“They [Single Stop] tailored the services to individuals so they’re getting exactly what they need,” said Michael Scuello, senior associate for design and analysis at Metis Associates. “So these results actually make a great deal of sense. We shouldn’t find one single service that’s driving the results because these students are getting the services they need to get the results they need. That’s how wraparound services work.”

Aponte provided this advice for her fellow students at CCP:

“Just connect with people and don’t be afraid to ask for help. It doesn’t make you less of a person and [isn’t something] to be ashamed of … that’s your only opportunity to be successful in school.”

This is the first piece in a series on challenges facing community college students titled: An Extra Hill to Climb. The series is a partnership between and Spotlight on Poverty and Opportunity. Spotlight is a non-partisan initiative that gathers diverse perspectives to tell compelling stories illustrating the economic hardship confronting millions of Americans and to lift up genuine solutions. and Spotlight partnered to illustrate the challenges facing many community college students through stories from North Carolina and data illustrating the broader challenges in the United States.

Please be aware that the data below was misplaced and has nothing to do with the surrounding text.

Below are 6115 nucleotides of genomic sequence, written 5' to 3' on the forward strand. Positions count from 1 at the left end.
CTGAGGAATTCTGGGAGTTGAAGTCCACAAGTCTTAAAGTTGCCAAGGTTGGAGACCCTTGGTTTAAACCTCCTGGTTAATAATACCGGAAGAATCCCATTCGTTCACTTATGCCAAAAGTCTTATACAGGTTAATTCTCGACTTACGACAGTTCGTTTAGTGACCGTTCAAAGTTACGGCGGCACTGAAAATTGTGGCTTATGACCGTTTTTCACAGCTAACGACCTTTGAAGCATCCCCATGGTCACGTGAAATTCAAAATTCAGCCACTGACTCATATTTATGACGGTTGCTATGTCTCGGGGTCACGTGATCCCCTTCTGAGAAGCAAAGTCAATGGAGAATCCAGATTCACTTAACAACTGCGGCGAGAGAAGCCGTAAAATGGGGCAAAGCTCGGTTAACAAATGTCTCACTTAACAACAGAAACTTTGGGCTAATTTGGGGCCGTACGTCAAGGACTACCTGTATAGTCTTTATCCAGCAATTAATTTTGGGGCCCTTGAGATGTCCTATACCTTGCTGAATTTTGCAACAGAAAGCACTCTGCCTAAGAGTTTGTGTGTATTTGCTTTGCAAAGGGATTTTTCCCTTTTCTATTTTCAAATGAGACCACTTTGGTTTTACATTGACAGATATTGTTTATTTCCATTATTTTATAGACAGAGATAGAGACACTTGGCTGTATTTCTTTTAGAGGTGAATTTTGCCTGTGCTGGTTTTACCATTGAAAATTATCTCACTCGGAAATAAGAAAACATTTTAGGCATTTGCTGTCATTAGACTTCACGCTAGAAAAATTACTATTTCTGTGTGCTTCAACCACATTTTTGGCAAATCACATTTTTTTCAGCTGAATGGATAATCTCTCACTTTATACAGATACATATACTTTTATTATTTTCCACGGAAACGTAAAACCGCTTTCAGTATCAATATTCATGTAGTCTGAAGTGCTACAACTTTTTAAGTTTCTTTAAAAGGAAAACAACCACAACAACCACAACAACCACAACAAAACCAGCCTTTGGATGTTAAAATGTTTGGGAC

Analisa Sorrells

Analisa Sorrells is a Master in Public Policy candidate at the Harvard Kennedy School and previously worked as chief of staff and associate director of policy for EducationNC.

Robert Kinlaw

Robert was director of multimedia for EducationNC. He is a journalist and award-winning documentary filmmaker in the Triangle. Robert attended both public and private grade schools in North Carolina and graduated from the Media and Journalism school at UNC-Chapel Hill. He has produced video content for The News & Observer, ABC11-WTVD, UNC-Chapel Hill, The News Reporter and more. His short documentary Princess Warrior received an Excellence in Filmmaking award at the 2017 Carrboro Film Festival. Visit his website at